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Flood Protection Efforts Take Major Step Forward

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DES MOINES, Iowa It's a great day for flood protection in Cedar Rapids, Iowa City, Coralville, Dubuque and Waverly.

At the Statehouse in Des Moines, the still-young Iowa Flood Mitigation Board on Wednesday approved in total the requests of the five Eastern Iowa communities to use a portion of the incremental growth in state sales tax in their cities over as much as 20 years to help fund flood protection projects.

For Cedar Rapids, which sustained the most catastrophic of the floods of 2008, the state board approved $264 million in state sales tax over 20 years.

Cedar Rapids city officials have said the state funds will cover 46 percent of the city's total flood protection project costs of $570 million, a figure for a both-sides-of-the-river plan that includes $117 million in federal funds the city already has received for buyouts and other federal flood mitigation measures, $78 million in expected funds from Congress to help build flood protection on the east side of the Cedar River and $110 million in yet-to-be-spent city funds. The total price tag factors in the cost of inflation over 20 years.

Dubuque had sought the second highest amount of state funds -- $98.5 million -- from the Flood Mitigation Board, which the board granted along with the full requests of $8.5 million from Iowa City and $9.77 million from Coralville.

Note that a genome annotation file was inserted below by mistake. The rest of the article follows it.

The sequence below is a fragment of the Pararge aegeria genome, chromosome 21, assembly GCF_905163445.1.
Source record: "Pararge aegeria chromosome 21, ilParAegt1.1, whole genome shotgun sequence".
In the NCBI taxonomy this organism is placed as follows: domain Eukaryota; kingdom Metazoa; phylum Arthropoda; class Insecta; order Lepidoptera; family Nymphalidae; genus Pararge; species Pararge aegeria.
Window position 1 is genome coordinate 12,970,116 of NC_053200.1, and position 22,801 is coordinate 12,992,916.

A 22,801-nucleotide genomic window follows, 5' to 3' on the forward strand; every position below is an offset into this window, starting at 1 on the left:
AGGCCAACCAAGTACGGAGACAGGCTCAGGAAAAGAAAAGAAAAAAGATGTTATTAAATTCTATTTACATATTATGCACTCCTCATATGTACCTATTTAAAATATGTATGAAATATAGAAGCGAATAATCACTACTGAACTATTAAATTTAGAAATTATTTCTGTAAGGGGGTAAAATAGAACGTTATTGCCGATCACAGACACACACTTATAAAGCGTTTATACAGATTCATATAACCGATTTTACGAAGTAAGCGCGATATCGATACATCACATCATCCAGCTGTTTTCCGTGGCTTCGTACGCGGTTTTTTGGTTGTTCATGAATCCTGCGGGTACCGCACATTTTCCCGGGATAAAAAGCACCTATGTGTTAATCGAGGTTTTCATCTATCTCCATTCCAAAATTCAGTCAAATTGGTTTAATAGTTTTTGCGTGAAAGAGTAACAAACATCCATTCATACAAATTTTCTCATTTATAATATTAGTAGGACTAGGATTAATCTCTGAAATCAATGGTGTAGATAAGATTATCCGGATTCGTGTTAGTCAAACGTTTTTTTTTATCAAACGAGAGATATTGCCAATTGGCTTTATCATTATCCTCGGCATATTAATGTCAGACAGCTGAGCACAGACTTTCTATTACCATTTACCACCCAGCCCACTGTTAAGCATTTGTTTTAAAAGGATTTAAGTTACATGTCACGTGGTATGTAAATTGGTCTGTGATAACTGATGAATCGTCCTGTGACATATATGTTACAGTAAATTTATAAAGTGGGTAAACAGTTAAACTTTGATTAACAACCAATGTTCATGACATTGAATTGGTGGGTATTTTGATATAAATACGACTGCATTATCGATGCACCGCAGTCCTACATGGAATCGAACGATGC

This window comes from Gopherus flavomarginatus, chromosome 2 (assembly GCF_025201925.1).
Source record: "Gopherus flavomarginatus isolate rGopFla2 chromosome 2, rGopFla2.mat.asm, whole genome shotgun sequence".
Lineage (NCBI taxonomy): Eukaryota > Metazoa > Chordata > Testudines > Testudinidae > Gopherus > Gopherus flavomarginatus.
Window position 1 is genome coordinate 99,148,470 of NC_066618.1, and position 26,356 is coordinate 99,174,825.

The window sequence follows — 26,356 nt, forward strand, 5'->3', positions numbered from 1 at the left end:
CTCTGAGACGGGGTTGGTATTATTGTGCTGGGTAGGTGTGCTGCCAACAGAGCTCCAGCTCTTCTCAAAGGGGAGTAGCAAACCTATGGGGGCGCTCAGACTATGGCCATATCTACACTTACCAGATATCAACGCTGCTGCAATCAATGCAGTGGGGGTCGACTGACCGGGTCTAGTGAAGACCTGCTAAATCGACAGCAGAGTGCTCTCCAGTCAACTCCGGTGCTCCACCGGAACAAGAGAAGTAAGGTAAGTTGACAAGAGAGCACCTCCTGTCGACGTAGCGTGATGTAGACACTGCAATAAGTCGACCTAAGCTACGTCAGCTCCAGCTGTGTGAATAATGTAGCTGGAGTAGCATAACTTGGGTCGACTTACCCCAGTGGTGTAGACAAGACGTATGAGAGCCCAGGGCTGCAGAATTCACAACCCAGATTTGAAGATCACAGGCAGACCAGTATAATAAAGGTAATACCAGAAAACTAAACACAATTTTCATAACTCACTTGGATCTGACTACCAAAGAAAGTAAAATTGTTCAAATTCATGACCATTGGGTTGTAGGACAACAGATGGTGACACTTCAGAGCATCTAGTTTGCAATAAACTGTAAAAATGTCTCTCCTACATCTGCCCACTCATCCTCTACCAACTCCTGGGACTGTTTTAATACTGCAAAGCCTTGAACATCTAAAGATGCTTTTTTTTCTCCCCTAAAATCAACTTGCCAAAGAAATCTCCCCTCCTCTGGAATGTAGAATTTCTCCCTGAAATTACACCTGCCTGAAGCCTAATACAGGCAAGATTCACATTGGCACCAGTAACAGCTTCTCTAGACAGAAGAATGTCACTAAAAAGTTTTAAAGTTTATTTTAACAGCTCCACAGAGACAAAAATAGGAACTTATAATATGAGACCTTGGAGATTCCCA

Waverly, Storm Lake and Winterset also sought funds.

Cedar Rapids city officials said the first of the state dollars will come to the city in the fiscal year that begins July 1, 2014, and Mayor Ron Corbett said among the top priorities will be to conduct an engineering and design work for west-side flood protection as the Army Corps of Engineers has begun to do on the east side of the river.

Dave Elgin, Cedar Rapids' public works director and city engineer, said the city will use $9 million already in hand from the federal Community Development Block Grant program in 2014 to begin flood protection above the Quaker Co. plant on the east side of the river and to heighten the protection at the Quaker plant to the 2008 flood level.

Construction is slated for 2015 on the west side of the river in Kingston Village from Interstate 380 to the city's riverfront amphitheater, which has built as part of the flood protection system across from downtown.

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